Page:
Yellow Brick Road eyes offering interest only loans

Yellow Brick Road eyes offering interest only loans
Yellow Brick Road eyes offering interest only loans

Financial services company Yellow Brick Road boss Mark Bouris says “very, very big demand” exists for interest-only loans since the new limits were placed on the banks.

And Bouris wants to step in and fill the gap in the market left by the banks.

The financial services company doesn’t have the ability to provide interest-only loans, instead sending inquiries off to other non-bank lenders while clipping the ticket on the way.

“We don’t have the funding lines to do those particular interest-only loans. We are looking to create the capacity, we’re more than looking,” Mr Bouris told The Australian.

"There are unregulated institutions from around the world and locally that are talking to various people about funding these asset classes that the regular banks don’t want or are unable to lend to."

Interest-only loans accounted for 30 per cent of all new mortgages last quarter, down from 36 per cent in the March quarter, according to figures released by APRA earlier this week.

The company swung to a $1 million after tax profit for the financial year ended June 30 from a $9.5 million loss in the previous year, with executive chairman Mark Bouris saying the smaller lender was well placed to cope with a property market slowdown than bigger rivals.

The strong result was achieved through cost cuts and an increase in loan volumes. 

“The work we’ve done in recent years to expand distribution, increase efficiency and diversify revenue has paid off and allowed us to deliver our maiden profit, even in the face of a tough lending environment,” Bouris said.

He added that despite the volatility of the sector, both loan volumes and revenue had grown. 

Full-year revenue was up 1.6 percent to $218.6 million.

“With these fundamentals in place, we are extremely well-positioned to win in this market,” he said.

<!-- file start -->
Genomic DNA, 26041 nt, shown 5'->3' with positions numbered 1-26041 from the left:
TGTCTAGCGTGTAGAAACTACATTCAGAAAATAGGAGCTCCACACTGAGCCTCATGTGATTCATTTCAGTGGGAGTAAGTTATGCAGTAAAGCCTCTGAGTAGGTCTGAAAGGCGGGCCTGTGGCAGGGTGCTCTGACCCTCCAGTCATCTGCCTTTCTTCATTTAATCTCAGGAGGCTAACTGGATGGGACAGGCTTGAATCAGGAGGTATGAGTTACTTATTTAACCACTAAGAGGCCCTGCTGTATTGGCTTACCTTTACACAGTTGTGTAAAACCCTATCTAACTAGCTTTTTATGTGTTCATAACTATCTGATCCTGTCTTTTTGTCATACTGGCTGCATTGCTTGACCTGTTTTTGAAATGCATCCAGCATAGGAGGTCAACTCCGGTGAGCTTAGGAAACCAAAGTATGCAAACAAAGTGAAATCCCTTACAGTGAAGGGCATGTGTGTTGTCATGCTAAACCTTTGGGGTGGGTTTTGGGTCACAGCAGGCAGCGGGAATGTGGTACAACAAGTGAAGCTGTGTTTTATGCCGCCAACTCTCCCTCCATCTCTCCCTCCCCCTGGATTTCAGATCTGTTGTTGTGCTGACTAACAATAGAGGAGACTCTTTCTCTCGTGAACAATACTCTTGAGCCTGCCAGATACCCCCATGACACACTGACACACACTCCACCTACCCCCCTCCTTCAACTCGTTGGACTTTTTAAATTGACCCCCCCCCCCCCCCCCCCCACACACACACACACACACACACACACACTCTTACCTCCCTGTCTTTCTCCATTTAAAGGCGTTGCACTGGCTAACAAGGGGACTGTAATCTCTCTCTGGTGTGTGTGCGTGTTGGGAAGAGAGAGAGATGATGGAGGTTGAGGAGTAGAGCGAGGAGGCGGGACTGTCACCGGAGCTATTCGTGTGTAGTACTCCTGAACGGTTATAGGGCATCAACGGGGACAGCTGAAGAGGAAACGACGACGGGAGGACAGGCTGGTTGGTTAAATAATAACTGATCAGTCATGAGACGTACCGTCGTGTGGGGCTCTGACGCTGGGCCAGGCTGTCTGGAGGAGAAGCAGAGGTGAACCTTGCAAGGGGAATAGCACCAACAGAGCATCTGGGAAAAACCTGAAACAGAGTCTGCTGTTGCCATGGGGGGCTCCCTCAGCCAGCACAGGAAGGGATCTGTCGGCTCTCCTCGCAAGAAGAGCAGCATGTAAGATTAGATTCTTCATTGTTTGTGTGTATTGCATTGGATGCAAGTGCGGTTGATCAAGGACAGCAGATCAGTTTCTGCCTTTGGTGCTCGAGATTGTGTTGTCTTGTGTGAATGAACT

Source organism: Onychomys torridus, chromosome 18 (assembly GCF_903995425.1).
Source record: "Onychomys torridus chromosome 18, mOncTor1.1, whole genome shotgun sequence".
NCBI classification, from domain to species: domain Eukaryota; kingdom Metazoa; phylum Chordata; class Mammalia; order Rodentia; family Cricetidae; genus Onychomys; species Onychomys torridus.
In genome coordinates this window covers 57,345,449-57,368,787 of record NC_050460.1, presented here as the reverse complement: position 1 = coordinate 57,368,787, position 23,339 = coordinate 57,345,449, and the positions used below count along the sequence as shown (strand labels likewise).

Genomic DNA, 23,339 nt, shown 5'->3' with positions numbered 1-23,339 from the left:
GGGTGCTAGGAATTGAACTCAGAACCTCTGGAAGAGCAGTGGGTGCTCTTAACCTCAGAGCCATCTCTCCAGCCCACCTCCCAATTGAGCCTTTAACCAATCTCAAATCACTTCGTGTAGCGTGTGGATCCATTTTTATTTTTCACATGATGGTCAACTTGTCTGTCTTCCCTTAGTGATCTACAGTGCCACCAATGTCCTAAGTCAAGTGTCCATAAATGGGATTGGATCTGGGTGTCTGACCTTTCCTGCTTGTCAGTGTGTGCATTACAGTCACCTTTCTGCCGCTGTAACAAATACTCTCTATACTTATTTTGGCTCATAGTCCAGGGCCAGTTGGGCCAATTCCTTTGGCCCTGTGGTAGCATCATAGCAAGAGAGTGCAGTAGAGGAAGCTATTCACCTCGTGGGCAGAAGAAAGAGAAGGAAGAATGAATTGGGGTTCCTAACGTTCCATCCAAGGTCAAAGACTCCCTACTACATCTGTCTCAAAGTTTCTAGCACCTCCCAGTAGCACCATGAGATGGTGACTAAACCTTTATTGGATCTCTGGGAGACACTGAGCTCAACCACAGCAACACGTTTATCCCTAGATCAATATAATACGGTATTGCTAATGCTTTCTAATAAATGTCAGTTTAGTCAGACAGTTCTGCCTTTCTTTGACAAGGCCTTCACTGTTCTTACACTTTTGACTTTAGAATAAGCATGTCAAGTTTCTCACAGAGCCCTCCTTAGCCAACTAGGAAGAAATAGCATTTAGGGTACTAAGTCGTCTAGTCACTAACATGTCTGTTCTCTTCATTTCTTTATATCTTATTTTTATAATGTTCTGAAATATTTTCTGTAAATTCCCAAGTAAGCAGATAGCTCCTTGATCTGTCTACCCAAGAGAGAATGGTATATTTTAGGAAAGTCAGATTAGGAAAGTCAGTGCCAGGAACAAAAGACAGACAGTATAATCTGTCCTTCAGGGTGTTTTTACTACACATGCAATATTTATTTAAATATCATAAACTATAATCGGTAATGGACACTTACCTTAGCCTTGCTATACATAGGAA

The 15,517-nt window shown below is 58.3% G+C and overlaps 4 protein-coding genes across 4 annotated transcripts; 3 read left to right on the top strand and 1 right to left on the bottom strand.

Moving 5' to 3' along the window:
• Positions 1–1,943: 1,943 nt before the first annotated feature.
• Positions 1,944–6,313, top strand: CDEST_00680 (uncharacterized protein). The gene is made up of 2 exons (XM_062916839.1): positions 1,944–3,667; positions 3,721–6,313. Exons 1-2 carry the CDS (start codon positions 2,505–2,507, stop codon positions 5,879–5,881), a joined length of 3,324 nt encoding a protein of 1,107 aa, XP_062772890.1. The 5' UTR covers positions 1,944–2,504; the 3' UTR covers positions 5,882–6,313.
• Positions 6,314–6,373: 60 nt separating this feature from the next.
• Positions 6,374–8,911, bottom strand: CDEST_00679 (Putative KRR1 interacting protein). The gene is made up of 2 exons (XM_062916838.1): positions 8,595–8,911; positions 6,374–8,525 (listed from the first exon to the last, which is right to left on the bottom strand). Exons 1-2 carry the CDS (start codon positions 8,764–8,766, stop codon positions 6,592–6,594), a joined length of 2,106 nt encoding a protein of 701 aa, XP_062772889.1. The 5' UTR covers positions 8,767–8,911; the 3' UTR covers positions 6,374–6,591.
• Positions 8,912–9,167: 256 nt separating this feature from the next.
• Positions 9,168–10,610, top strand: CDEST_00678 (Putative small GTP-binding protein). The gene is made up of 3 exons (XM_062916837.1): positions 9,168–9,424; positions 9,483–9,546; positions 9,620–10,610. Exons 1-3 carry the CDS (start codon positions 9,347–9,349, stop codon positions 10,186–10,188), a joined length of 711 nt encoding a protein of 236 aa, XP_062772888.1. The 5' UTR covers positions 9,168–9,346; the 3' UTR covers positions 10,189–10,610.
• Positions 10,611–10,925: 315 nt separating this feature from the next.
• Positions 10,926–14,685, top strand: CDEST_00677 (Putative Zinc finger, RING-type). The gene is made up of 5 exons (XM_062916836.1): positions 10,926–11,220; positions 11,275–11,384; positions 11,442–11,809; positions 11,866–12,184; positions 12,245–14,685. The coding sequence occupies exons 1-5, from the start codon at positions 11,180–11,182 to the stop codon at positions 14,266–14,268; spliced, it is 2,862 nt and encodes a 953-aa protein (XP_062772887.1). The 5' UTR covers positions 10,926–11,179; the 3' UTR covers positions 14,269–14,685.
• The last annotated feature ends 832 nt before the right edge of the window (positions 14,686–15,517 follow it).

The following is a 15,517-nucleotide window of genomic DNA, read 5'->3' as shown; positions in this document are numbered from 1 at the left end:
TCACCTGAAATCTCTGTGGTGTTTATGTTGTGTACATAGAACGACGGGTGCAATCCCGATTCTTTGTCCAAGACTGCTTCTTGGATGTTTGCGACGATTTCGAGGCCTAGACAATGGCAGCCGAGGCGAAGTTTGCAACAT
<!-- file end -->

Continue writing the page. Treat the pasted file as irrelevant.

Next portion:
Commenting on the outlook, Bouris said he saw “opportunities for non-bank lenders in the current, tighter credit conditions, and we are considering ways to increase margins in this environment”. 

The group is working on a learning and development platform, which Bouris said was “unlike anything else in the industry”. 

It will boost business skills, technical knowledge and – ultimately - professional standards in the sector, he added.

The 16.7 percent loan growth YBR achieved could be lower due to a slowing residential market but Bouris said the residential market's move to a "healthy, sustainable" level of growth would be good for the whole lending industry.

Only recently, he had said in a column that there was no need to get spooked out by the recent talk about Australia’s housing market bubble set to burst, especially after CoreLogic data pointed to prices dropping, but rather it maybe that the market is taking a breather.

"We're young and new so we will continue to grow – maybe not at the same pace but at a similar sort of pace as we've grown before, so we're not too worried about that," he told The Australian Financial Review after the results announcement.

"I'd be worried if I had a $500 billion book – I'd be starting to get concerned about that – but I don't have that at this stage."

The lender’s underlying loan book picked up to $44.1 billion from $37.8 billion a year earlier, with  wealth management revenue growing 6.9 per cent to $10.4 million.

Bouris said cost cuts had helped profitability. YBR said expense costs narrowed to $18.9 million from $25.7 million the previous year.

The company did not declare a dividend.

Earlier this month, Yellow Brick Road appointed former Macquarie banker Frank Ganis to its board. Mr Ganis, who recently left Macquarie after 28 years, was a pivotal player in building the mortgage securitisation sector in Australia in the 1990s.

Mark Bouris Financial Results

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